This weekend I traveled to the chilly Madison WI to help host a fundraiser for a very important initiate called Save Our Stomachs. Please click on the link to learn more. The short of it – this is an incredible opportunity to create an endowment fund and fund important CDH1 Gene Mutation Related research in perpetuity!
This picture is a group of “stomachless warriors” that are so special to me! We had a blast and raised a lot of money. Totals are still being worked but check the status here: https://saveourstomachs.org/donate/
I’m thrilled to announce that I have registered for the IRONMAN Chattanooga in September 2023.
You might already know, but an IRONMAN Triathlon is a 2.4 Mile Swim, 116 Mile bike ride, 26.2 Mile Run. Totaling in 144.6 miles. I’m doing this race to keep the focus on doing hard things without a stomach and hopefully inspire others to do the same. A growth mindset is healthy mindset.
This will be my first full IRONMAN and preparation is already underway.
I’ll try and post more here or somewhere. Stay tuned!
Follow along here: https://www.ironman.com/im-chattanooga
Additionally – I’m looking forward to some exciting initiatives and goals for the future. I’m still planning and working through everything but hope to formally announce something in the next few months and be more active on updating this blog.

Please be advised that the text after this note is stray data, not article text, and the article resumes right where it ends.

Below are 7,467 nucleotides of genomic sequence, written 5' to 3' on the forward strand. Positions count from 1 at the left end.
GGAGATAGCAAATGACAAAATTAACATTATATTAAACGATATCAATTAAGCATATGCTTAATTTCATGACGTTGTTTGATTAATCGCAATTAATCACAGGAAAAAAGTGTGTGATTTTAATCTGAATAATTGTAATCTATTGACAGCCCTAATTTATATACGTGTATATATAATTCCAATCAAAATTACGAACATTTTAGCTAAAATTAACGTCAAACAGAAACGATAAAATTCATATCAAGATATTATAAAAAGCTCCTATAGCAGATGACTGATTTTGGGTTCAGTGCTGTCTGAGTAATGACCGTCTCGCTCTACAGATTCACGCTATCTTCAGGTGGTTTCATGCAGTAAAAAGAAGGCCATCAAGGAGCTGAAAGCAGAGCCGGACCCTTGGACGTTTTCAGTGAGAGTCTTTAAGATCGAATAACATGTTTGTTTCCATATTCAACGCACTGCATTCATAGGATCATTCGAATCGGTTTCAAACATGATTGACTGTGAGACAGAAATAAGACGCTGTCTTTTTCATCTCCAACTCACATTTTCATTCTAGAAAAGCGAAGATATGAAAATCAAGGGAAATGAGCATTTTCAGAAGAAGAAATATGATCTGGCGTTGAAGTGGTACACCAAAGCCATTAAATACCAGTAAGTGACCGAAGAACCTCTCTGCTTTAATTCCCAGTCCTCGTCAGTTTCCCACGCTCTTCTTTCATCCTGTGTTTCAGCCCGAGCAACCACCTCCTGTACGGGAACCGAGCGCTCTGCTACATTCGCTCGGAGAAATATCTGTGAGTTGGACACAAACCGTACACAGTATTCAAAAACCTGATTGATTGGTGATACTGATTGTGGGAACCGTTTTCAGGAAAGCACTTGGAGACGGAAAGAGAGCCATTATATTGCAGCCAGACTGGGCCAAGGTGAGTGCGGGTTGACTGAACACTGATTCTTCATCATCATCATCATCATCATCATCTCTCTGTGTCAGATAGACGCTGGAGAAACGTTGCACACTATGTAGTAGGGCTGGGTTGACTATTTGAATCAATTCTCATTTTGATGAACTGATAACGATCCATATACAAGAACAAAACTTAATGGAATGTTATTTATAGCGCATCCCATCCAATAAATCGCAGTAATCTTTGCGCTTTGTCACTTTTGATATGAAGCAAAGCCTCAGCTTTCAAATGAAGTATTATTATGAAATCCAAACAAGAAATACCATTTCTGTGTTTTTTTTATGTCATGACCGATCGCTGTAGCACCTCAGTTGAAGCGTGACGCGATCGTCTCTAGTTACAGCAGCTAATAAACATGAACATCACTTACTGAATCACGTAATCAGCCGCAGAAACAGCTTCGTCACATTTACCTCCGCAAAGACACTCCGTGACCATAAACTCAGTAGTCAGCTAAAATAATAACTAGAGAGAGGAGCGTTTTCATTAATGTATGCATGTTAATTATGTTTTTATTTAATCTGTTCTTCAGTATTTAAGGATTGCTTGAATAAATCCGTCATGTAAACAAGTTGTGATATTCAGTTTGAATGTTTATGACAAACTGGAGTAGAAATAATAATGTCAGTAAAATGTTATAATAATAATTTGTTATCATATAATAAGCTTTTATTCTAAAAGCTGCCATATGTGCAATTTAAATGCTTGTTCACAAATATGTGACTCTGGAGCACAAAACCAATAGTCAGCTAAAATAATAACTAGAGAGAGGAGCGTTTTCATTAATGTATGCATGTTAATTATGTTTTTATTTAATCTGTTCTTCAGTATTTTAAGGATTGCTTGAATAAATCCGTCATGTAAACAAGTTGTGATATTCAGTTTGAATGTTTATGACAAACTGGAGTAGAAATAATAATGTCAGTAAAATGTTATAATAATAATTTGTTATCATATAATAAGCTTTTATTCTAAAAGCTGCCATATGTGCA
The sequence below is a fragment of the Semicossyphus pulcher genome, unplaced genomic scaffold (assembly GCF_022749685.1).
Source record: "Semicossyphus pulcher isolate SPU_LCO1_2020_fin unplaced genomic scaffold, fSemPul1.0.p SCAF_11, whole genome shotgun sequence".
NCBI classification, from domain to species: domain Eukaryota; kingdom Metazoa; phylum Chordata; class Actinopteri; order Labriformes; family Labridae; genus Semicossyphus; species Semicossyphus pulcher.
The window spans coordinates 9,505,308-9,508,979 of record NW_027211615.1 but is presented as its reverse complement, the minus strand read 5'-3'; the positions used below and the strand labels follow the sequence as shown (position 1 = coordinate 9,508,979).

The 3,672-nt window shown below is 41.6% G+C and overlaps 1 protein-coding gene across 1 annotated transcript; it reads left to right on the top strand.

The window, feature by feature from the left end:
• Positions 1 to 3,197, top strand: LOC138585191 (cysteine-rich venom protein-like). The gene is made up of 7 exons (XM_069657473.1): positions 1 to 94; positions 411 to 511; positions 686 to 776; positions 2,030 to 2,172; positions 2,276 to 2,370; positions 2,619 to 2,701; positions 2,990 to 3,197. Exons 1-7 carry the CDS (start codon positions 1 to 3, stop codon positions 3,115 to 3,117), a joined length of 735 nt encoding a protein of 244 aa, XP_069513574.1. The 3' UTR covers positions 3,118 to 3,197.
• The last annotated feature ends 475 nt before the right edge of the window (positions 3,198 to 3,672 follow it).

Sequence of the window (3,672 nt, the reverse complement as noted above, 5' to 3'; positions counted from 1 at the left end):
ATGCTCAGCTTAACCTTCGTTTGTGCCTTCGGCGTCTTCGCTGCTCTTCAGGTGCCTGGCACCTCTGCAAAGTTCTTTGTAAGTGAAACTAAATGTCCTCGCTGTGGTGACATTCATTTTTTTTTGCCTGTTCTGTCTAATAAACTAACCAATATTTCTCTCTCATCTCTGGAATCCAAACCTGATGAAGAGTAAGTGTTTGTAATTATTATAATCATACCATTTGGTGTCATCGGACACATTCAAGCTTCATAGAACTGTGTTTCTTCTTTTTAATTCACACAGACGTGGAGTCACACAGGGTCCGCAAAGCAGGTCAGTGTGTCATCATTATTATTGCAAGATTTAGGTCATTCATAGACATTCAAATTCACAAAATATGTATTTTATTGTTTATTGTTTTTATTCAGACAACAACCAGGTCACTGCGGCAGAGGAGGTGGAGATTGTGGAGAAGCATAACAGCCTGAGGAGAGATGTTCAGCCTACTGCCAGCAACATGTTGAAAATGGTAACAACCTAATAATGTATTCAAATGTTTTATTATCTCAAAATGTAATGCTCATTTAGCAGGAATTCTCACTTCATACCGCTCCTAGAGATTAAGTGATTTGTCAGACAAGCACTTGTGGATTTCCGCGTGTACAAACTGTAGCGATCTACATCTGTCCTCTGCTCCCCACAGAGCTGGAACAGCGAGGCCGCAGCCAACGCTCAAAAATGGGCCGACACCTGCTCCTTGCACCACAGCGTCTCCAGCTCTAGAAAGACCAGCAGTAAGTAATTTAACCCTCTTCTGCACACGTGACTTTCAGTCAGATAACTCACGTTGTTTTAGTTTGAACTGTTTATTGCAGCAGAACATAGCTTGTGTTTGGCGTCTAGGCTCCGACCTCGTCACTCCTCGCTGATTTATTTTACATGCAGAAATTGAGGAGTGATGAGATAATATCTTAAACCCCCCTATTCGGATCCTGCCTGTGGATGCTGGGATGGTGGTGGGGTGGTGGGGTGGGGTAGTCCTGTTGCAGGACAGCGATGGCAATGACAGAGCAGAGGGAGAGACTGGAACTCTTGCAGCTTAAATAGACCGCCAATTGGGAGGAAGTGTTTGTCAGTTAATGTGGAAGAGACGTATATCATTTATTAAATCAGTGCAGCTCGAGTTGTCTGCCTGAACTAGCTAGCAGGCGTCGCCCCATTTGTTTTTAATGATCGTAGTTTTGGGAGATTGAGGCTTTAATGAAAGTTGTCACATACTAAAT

It’s only been 22 Months or so. We survived a pandemic, I have a new job, our family welcomed a new dog, and life seems busier than ever. Sorry for the lack of posting but I guess I’m here to say – things are nearly back to normal. I forget I don’t have a stomach most days. I’m still active and plan on running a half marathon with my wife next month. If you’re reading this – keep fighting. No matter what your battling – Keep Fighting.
It’s been 2 years and six days since my total gastrectomy
due to CDH1 gene mutation and Hereditary Diffused Gastric Cancer Syndrome. During
the first few months after surgery, I would have thought I would be finishing the
Charleston Marathon in 4:11:45 in two years.
It was a warm day (low 70’s) and the race was hard. Knee pain started at mile 4, and only got worse. By mile 20, and after drinking over 115 ounces of liquids to keep from cramping, my legs were extremely sore and tight. I felt worse when I walked through the aid stations, so I picked up the pace and just suffered through the finish line. My goal was to finish under 4:30:00 so I was thrilled!
I went by a pop-up IV place and got a bag of fluid after the